Götze Dämmerung

Der Ball ist rund.

–Josef “Sepp” Herberger*

More than any other event, the World Cup brings out what is known as ingroup-favoritism. In plain English: There’s rabid, visceral, irrational cheering for one’s national soccer team. The range of emotions is great. Fans feel joy, pride, and awe when things are going well, and they feel fear, anger, sadness, when they aren’t. They may even feel a kind of collective shame when their team does not perform as expected. With most emotions finding some play in fútbol-induced favoritism, the self-conscious sentiments of guilt and regret may be among the few that do not. Fútbol favoritism is passionate; it is more limbic than the stale preference differential that passes as evidence for ingroup bias in the typical laboratory study. Cognitive neuropsychologists will surely demonstrate that the amygdala light up at kick-off. During the World Cup, the ingroup team becomes the carrier of personal identity (rather than the self becoming a carrier of social identity–although this is perhaps too subtle a distinction).

With passionate ingroup bias kicking in with speed and force during the tournament, it is interesting to observe its pathetic derivatives. What happens when one’s team is eliminated from the tournament, which is the eventual fate of most fans? Direct ingroup-favoritism is no longer possible as passion gives way to grief. Still, fans may feel they are obliged to have (and profess) a preference for a team in the remaining matches. In each of these matches, both teams are outgroups, so the self cannot be directly involved in the choice. Yet, soccer fans find it difficult to say they don’t care about a match’s outcome, that all they want to see is a good game. There is social pressure to make a prediction about which team will win and to declare a preference for a winner. Statistically minded fans can back the team with the better record and socially minded fans can back the team favored by their social circle. There is, however, another psychological need, namely the need to blunt the insult to one’s ingroup-favoritism resulting from the elimination of one’s own team (or its failure to even qualify for the Cup, as is, for instance, a habitual experience for the Austrians). Fans can address this need by several indirect means. The result is a pathetic, indirect, form of ingroup-favoritism. Let’s consider the psychological context of Brazilian fans the day before the final of the 2014 Cup between Argentina and Germany, the final that they themselves had expected to play and win at the Maracanã in Rio de Janeiro.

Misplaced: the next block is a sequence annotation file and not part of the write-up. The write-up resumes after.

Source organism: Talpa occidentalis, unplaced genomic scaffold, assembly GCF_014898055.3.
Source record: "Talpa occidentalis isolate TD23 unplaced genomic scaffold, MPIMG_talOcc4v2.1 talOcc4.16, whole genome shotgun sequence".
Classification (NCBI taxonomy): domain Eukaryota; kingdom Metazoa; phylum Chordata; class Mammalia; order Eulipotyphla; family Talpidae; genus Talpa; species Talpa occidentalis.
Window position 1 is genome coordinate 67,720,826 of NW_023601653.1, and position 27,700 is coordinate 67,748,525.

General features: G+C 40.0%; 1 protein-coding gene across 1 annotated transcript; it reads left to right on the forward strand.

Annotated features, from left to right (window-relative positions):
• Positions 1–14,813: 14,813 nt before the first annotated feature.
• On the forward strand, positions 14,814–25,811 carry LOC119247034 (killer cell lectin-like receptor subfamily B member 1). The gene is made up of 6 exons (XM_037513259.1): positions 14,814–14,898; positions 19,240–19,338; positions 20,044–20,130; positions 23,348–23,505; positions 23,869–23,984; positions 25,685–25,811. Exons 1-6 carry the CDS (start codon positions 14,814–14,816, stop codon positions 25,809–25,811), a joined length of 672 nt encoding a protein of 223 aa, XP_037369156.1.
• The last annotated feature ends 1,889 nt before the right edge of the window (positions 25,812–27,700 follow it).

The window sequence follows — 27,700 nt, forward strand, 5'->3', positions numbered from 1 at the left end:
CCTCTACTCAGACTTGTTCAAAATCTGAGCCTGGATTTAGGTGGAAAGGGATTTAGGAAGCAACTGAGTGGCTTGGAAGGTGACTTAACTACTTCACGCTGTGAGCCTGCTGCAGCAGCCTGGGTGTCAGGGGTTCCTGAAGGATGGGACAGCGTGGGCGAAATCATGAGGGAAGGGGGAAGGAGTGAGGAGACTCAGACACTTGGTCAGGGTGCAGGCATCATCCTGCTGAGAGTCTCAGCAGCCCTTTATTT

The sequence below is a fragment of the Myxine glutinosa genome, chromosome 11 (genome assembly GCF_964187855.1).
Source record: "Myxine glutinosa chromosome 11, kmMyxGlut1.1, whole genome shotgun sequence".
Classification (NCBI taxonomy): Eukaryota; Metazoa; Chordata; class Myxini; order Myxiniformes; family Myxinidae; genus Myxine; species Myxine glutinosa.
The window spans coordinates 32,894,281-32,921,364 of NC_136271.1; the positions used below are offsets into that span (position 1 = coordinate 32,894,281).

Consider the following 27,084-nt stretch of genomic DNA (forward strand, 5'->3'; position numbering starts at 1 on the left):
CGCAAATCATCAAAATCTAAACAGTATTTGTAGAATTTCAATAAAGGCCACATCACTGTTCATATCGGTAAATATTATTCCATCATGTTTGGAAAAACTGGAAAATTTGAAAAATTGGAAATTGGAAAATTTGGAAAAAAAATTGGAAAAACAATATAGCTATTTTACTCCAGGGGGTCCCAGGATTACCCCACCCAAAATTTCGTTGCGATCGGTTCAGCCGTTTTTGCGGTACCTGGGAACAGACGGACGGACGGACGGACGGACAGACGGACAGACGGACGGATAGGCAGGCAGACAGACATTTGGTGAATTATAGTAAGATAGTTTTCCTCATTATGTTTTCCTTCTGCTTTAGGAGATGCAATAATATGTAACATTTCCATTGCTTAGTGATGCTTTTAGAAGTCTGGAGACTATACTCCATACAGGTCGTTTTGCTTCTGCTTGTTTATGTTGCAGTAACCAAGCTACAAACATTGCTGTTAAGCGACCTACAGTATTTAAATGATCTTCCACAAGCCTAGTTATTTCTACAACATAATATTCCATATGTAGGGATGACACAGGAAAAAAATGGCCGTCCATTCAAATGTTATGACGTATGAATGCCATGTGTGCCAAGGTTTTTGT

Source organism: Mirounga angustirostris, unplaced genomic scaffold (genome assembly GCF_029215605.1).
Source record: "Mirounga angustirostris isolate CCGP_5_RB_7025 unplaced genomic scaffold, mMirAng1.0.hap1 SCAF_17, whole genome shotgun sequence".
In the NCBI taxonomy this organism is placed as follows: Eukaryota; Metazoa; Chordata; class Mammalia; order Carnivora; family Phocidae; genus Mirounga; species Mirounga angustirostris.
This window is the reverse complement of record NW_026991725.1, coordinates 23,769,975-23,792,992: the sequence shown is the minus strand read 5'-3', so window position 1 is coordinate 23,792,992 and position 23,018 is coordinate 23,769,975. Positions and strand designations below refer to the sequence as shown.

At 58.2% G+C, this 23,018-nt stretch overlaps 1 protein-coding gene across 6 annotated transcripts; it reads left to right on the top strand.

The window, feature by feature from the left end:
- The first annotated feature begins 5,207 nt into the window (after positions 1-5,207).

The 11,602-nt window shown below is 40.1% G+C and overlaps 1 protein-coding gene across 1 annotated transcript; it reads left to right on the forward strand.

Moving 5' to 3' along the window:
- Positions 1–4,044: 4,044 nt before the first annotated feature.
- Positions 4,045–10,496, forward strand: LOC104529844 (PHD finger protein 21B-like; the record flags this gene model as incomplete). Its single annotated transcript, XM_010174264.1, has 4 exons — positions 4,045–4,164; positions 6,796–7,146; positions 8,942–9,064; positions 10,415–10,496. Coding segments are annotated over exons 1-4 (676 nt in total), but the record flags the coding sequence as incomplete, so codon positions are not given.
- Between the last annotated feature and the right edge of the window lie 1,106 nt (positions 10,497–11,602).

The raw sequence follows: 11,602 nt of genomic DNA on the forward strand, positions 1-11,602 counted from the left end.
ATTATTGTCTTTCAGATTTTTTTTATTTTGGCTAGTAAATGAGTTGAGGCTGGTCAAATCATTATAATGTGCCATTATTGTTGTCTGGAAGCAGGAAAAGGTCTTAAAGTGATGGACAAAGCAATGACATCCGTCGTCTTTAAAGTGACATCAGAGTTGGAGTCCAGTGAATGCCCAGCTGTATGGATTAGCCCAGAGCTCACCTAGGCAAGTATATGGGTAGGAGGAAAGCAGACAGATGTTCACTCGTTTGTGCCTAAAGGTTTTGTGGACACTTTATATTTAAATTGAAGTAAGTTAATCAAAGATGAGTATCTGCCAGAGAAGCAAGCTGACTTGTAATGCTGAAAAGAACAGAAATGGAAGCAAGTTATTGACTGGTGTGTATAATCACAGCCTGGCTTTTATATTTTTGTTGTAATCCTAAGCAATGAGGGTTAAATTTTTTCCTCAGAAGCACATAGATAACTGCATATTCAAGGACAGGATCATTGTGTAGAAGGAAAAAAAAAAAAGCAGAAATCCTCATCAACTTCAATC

The first option for the Brazilians was to cheer for the team (Argentina) opposing the one that eliminated their own team. This is the perspective of justice. The second option was to support the team (Die Mannschaft) that defeated their own team because if this team was victorious again, their own defeat could be more easily attributed to the strength of the winner and less to the weakness of one’s own side. This is the perspective of attribution. The third option was to support the team that was most easily included in a broader ingroup (e.g., geographical, cultural, linguistic; i.e., Argentina). This is the perspective of social categorization. Finally, Brazilian fans could turn against the team most seen as a historical rival and support whichever team opposed her (Germany). This is the perspective of victory by proxy. With two perspectives pulling in one direction (support Argentina) and two pulling in the other (support Germany), the Brazilian fans had a dilemma. Yet, if the team they chose to support lost, they could easily think of reasons they had really supported the other. Since for either choice, two perspectives were perfectly confounded with each other, it is difficult to find a definitive answer to the question of how most Brazilians made their choice, but data gleaned from Facebook suggest that the Brazilians cared more about attribution or victory by proxy, than about justice or social categorization. That was a boost for Die Mannschaft.